Psychology Dictionary of Arguments

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Subject, philosophy: the subject is, in the most general sense, the originator of actions and creativity as well as bearer of ideas, beliefs, perceptions, feelings and moods. In the tradition of German idealism the subject is opposed to the object. More recently, there has been a shift in the focus of the discussion to questions of access to internal states. See also I, self, subjectivity, object, idealism, actions, action theory.
Annotation: The above characterizations of concepts are neither definitions nor exhausting presentations of problems related to them. Instead, they are intended to give a short introduction to the contributions below. – Lexicon of Arguments.

Author Concept Summary/Quotes Sources

David Hume on Subjects - Dictionary of Arguments

I 15
Subject/Hume: the mind becomes a subject, by being affected by the principles.
, >Principles/Hume.
I 69
Subject/Hume: a subject is not a characteristic, but the qualification of a collection of ideas. Idea of subjectivity: is then the reflection of the affection in the imagination, it is the general rule itself.
I 101
Subject/Hume: the subject itself is an unfolding movement. The subject comes to unfolding. Some content is mediated. Problem: with what right do I claim more than I know?
Solution: the subject is certainly given. By reinventing itself, it forms from the given a synthesis, a system itself (core of empiricism).
TranscendentalismVs, VsVs: the given does not stand across the subject, the subject is constituted in the given.
Given/Hume: the given is a flow, a movement without identity and without law.
I 114
Subject/Hume: the subject is a synthesis of time. Synthesis: sets past as a rule for the future.
I 115
Synthesis/Hume: the synthesis corresponds to the habit which corresponds to the subject.
I 120
Mind/Hume: the mind transforms into the subject by the two principles of affect and association.
Def subject/Hume: the instance that pursues an aim, a purpose by the principle of utility, and establishes connections between ideas is the subject.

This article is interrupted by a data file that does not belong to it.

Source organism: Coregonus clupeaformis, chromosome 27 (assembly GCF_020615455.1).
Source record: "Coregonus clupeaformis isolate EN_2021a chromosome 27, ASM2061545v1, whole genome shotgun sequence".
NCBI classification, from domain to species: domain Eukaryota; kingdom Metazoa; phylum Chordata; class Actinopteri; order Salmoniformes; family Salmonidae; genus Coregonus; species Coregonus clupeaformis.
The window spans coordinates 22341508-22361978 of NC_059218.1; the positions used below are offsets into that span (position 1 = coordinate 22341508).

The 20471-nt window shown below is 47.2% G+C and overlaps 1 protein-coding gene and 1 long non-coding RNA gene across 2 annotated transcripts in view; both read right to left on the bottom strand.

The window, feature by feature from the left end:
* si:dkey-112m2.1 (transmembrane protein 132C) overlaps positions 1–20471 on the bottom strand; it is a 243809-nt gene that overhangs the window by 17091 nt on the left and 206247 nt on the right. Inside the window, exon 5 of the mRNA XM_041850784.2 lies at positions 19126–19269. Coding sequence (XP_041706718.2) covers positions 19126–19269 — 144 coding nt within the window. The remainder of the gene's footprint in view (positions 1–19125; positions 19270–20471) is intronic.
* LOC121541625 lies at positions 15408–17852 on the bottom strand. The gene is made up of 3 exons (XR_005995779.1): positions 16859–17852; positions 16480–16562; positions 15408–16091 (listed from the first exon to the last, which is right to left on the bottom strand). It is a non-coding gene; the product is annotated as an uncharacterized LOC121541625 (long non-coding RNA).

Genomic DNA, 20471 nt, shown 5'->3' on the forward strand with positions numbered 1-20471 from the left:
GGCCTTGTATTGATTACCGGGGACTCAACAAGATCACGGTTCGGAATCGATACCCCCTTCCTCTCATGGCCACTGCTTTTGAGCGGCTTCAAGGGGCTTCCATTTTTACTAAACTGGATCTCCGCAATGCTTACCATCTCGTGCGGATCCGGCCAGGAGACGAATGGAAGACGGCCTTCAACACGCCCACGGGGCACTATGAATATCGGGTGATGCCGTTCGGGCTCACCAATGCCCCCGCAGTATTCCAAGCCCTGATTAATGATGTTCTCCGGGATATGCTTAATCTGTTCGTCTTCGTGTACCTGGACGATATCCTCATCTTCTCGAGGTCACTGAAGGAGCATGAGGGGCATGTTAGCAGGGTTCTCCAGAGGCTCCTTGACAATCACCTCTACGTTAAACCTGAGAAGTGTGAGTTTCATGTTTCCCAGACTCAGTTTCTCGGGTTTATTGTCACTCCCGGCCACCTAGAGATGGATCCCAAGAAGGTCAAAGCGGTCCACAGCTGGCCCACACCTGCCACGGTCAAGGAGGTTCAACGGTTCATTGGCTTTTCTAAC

I 121
Problem of the subject/Hume: because the relations are external to the ideas (the ideas do not connect by themselves) the question is: on which other causes does the subject depend. >Empiricism, >Ideas/Hume.
I 130
Unity of the subject: arises because subjectivity is practical and is therefore inseparable from the circumstances and its content.
I 141
Subject/Bergson: the subject is first an impression left behind by the principles which turns into a machine that works with this impression. >Bergson.
Subject/Hume: the subject is not cognitive but practical.

Explanation of symbols: Roman numerals indicate the source, arabic numerals indicate the page number. The corresponding books are indicated on the right hand side. ((s)…): Comment by the sender of the contribution. Translations: Dictionary of Arguments
The note [Concept/Author], [Author1]Vs[Author2] or [Author]Vs[term] resp. "problem:"/"solution:", "old:"/"new:" and "thesis:" is an addition from the Dictionary of Arguments. If a German edition is specified, the page numbers refer to this edition.
D. Hume
I Gilles Delueze David Hume, Frankfurt 1997 (Frankreich 1953,1988)
II Norbert Hoerster Hume: Existenz und Eigenschaften Gottes aus Speck(Hg) Grundprobleme der großen Philosophen der Neuzeit I Göttingen, 1997

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> Counter arguments in relation to Subjects

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